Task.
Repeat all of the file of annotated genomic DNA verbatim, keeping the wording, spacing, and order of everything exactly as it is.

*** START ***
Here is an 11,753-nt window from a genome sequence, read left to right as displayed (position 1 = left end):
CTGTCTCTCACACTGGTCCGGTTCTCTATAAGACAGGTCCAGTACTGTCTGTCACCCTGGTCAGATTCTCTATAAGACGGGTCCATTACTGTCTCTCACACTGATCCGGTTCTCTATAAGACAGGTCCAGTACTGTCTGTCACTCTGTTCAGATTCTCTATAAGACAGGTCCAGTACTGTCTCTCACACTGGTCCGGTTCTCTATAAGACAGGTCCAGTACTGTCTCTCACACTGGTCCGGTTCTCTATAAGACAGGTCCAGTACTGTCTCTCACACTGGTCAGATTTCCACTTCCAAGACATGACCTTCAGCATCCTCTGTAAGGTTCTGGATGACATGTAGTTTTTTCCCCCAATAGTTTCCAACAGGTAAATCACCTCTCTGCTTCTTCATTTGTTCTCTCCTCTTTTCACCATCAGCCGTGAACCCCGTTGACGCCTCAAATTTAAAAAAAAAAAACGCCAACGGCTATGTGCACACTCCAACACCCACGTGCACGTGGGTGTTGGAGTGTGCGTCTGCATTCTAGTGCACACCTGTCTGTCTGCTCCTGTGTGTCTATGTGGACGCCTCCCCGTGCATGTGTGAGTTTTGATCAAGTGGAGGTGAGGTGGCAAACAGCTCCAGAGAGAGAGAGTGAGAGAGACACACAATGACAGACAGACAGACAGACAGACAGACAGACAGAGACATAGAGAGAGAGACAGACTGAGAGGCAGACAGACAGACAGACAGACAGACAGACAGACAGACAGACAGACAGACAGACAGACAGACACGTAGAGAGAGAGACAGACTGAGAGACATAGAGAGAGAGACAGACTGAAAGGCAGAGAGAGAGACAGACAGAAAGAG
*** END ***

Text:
Here is an 11,753-nt window from a genome sequence, read left to right as displayed (position 1 = left end):
CTGTCTCTCACACTGGTCCGGTTCTCTATAAGACAGGTCCAGTACTGTCTGTCACCCTGGTCAGATTCTCTATAAGACGGGTCCATTACTGTCTCTCACACTGATCCGGTTCTCTATAAGACAGGTCCAGTACTGTCTGTCACTCTGTTCAGATTCTCTATAAGACAGGTCCAGTACTGTCTCTCACACTGGTCCGGTTCTCTATAAGACAGGTCCAGTACTGTCTCTCACACTGGTCCGGTTCTCTATAAGACAGGTCCAGTACTGTCTCTCACACTGGTCAGATTTCCACTTCCAAGACATGACCTTCAGCATCCTCTGTAAGGTTCTGGATGACATGTAGTTTTTTCCCCCAATAGTTTCCAACAGGTAAATCACCTCTCTGCTTCTTCATTTGTTCTCTCCTCTTTTCACCATCAGCCGTGAACCCCGTTGACGCCTCAAATTTAAAAAAAAAAAACGCCAACGGCTATGTGCACACTCCAACACCCACGTGCACGTGGGTGTTGGAGTGTGCGTCTGCATTCTAGTGCACACCTGTCTGTCTGCTCCTGTGTGTCTATGTGGACGCCTCCCCGTGCATGTGTGAGTTTTGATCAAGTGGAGGTGAGGTGGCAAACAGCTCCAGAGAGAGAGAGTGAGAGAGACACACAATGACAGACAGACAGACAGACAGACAGACAGACAGAGACATAGAGAGAGAGACAGACTGAGAGGCAGACAGACAGACAGACAGACAGACAGACAGACAGACAGACAGACAGACAGACAGACAGACACGTAGAGAGAGAGACAGACTGAGAGACATAGAGAGAGAGACAGACTGAAAGGCAGAGAGAGAGACAGACAGAAAGAG